11 – 12 Bartlett Street, City Centre, Bath
11-12 Bartlett Street is an unlisted mid- to late 20th century single storey commercial infill to the rear of the Grade II mid-18th century terrace at Prince’s Buildings, situated within the Bath conservation area and World Heritage Site. The street now forms part of a localised high street, divided from Bath’s main commercial centre by George Street, which incorporates the high pavement at Edgar’s Buildings, Bartlett Street, Edgar Mews, and Alfred Street. Bartlett Street remains a constrained, primarily pedestrian street where historic street surfaces in a mix of cobble setts and pennant stone have been retained. The existing building is clearly a later addition in its form and use of materials, but due to its low profile and recessive appearance remains a neutral feature within the conservation area.
This application therefore offers a positive opportunity for the much-needed refurbishment of the building and its reactivation of this section of Bartlett Street, with benefit to the visual amenities of the conservation area.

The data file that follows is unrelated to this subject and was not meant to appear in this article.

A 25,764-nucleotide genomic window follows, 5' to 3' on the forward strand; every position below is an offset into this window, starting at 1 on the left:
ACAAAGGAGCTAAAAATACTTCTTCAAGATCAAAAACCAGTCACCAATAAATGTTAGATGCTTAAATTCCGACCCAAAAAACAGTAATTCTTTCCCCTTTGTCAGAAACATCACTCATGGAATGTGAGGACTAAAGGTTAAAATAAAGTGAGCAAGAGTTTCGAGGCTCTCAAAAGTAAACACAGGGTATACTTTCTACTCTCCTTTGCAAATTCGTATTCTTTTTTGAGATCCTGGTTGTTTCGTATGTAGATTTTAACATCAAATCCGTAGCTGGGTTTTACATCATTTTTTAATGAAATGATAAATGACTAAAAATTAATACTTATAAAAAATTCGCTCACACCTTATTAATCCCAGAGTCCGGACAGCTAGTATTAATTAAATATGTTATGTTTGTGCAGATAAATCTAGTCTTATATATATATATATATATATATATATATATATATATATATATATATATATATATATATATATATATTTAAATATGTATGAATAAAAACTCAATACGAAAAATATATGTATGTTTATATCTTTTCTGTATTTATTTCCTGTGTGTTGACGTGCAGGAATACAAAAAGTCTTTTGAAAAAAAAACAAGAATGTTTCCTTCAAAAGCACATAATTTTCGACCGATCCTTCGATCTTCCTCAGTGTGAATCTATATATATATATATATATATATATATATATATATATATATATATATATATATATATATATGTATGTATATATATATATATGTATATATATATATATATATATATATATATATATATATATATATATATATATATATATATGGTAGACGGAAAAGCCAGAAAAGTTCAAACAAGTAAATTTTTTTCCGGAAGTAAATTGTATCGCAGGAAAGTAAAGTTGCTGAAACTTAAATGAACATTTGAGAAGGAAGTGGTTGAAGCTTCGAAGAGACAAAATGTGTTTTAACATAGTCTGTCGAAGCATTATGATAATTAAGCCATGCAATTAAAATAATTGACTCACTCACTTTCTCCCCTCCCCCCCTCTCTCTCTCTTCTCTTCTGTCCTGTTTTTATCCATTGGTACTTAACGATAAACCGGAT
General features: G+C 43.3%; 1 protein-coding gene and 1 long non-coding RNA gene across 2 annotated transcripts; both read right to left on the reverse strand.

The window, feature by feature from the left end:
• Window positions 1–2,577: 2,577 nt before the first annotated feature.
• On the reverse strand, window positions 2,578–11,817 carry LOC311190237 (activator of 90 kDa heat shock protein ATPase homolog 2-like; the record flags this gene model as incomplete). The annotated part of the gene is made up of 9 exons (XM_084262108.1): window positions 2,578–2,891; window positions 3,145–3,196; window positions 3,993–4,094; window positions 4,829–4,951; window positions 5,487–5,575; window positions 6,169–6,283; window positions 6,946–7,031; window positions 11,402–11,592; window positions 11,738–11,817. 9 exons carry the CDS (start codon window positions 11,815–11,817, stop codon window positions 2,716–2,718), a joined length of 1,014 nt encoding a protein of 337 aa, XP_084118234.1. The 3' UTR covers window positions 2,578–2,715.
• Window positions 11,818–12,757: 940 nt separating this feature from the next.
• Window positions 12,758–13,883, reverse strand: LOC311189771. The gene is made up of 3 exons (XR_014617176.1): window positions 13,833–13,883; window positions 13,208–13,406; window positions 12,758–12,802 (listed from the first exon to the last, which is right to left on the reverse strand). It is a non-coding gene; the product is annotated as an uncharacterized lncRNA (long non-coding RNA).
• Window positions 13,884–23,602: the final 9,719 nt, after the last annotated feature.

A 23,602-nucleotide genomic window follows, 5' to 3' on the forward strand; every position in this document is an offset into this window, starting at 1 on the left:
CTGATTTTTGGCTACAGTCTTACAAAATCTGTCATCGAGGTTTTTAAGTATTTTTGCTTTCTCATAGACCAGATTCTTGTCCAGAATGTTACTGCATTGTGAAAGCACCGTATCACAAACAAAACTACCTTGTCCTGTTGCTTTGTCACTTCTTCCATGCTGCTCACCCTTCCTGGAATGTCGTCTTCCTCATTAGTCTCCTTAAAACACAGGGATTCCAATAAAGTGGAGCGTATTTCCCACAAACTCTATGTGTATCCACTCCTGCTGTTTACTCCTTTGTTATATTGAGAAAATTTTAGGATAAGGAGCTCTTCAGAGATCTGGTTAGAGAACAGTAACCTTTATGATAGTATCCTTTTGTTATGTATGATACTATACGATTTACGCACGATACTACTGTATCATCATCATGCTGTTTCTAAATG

The proposed repair and repainting of the timber shopfront is supported, although we recommend further information is supplied regarding the proposed painted colour and finish.
As yet, it is unclear as to the proposed materials, colour, or finish of the proposed fascia sign “The Beckford Canteen” which appears to be applied to the painted stonework on the southern part of the building façade. We recommend further details are submitted in relation to this aspect of the scheme and refer to our guidance document Signs, Adverts, Banners and Awnings for further information on recommended best practice.
However, we have some concerns regarding the proposed hanging signage. BPT has an in-principle resistance to illuminated signage within the conservation area, and particularly within the city’s commercial core where illuminated signage is at odds with Bath’s traditional shopfront character. We further note that no material details have been provided regarding the proposed hanging sign; illuminated signs of this type usually need to be relatively thick in profile to accommodate wiring, etc. and are often acrylic or plastic which would be an unsympathetic material addition to the area. We strongly recommend the illuminated aspect of this scheme is omitted and recommend that any proposed hanging signage is timber and hand-painted to preserve and enhance the character and appearance of the conservation area.
With regards to the proposed tables and chairs, where these are restricted to the existing raised concrete area this would appropriately ensure that the pavement remains clear for pedestrian use.